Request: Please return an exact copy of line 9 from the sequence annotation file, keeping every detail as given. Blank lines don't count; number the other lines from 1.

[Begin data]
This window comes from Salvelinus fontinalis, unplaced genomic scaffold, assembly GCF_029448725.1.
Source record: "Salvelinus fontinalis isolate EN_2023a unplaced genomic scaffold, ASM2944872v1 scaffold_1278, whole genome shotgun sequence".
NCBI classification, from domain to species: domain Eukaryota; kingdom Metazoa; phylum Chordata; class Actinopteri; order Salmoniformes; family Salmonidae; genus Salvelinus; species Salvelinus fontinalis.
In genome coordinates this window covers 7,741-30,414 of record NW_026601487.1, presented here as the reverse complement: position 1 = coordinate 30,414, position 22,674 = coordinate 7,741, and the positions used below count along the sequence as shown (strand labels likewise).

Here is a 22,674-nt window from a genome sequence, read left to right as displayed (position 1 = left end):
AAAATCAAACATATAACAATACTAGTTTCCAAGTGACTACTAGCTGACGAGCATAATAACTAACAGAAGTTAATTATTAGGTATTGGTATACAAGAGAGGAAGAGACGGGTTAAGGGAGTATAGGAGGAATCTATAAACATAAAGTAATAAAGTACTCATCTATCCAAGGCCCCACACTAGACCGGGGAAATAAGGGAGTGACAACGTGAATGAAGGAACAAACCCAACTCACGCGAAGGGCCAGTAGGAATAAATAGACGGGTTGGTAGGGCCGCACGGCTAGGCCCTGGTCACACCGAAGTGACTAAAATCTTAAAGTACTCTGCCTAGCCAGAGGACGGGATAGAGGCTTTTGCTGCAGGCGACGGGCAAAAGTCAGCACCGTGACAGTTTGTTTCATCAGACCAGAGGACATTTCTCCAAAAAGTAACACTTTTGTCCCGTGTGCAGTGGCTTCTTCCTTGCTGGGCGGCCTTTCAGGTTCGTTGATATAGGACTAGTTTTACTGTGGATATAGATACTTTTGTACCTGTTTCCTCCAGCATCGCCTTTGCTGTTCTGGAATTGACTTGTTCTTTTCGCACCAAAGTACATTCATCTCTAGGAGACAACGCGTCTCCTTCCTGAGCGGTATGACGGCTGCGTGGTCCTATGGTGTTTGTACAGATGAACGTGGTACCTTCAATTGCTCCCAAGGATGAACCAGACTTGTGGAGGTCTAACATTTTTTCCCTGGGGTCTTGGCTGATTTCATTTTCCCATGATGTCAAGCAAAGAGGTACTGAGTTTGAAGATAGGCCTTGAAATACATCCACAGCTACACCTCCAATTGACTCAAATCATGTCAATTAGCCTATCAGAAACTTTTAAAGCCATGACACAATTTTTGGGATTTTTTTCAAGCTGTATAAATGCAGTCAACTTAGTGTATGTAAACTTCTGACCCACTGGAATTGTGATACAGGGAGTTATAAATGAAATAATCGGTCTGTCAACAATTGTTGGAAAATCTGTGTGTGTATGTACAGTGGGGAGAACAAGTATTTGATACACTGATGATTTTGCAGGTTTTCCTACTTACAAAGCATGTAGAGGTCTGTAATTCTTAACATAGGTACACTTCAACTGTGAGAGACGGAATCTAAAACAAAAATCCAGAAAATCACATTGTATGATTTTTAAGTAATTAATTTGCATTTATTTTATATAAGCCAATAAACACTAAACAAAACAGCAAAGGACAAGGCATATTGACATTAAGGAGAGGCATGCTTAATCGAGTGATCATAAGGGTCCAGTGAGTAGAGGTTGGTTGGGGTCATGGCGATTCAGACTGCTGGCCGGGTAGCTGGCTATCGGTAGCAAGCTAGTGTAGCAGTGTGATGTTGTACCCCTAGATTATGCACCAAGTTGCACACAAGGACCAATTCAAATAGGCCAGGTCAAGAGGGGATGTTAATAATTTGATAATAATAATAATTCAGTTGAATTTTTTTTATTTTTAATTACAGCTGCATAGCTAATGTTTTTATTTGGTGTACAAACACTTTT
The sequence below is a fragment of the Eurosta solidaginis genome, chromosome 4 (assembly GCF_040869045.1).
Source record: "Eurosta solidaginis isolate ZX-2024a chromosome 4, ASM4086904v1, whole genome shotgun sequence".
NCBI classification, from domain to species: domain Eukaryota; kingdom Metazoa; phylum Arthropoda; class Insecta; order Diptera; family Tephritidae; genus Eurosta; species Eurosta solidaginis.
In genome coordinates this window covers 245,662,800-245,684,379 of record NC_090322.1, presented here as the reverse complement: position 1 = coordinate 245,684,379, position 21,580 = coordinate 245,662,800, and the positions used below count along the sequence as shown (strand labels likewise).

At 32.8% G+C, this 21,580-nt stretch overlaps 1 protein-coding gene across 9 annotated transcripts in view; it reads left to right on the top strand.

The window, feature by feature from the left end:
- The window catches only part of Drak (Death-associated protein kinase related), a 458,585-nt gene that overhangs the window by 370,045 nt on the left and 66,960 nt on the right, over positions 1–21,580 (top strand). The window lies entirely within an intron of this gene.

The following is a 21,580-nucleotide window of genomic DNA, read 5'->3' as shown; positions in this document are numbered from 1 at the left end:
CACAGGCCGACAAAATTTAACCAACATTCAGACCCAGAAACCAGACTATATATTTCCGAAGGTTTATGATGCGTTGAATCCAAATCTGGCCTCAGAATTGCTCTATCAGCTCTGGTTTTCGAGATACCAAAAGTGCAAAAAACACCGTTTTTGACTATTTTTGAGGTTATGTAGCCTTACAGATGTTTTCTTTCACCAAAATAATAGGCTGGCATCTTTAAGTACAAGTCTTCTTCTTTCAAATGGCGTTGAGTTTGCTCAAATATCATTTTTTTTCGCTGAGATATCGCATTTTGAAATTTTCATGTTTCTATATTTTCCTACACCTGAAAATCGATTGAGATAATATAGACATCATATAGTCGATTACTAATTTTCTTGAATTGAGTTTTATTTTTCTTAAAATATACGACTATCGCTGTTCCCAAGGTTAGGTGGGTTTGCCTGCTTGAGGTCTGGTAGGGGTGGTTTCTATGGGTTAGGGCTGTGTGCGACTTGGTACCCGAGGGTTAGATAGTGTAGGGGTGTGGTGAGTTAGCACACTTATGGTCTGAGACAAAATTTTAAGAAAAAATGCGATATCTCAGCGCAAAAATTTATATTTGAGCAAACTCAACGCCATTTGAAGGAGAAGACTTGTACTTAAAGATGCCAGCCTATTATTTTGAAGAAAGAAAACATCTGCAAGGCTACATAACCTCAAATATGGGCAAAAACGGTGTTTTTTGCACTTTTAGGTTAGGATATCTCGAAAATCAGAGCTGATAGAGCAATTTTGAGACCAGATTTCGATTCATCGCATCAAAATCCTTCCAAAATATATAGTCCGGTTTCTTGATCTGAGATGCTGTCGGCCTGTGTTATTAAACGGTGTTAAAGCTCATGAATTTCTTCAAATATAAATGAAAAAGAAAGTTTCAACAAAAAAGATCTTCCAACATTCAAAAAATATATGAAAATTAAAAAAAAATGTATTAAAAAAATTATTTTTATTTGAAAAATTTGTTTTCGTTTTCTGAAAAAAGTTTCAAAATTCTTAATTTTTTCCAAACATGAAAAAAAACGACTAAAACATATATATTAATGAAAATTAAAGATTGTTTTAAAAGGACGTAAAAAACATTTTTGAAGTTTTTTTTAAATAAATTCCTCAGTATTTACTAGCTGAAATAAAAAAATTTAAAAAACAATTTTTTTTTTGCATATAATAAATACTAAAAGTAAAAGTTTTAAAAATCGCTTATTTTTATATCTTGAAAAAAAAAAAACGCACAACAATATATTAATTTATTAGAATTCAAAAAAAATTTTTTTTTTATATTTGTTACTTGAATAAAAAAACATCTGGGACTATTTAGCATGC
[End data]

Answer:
NCBI classification, from domain to species: domain Eukaryota; kingdom Metazoa; phylum Arthropoda; class Insecta; order Diptera; family Tephritidae; genus Eurosta; species Eurosta solidaginis.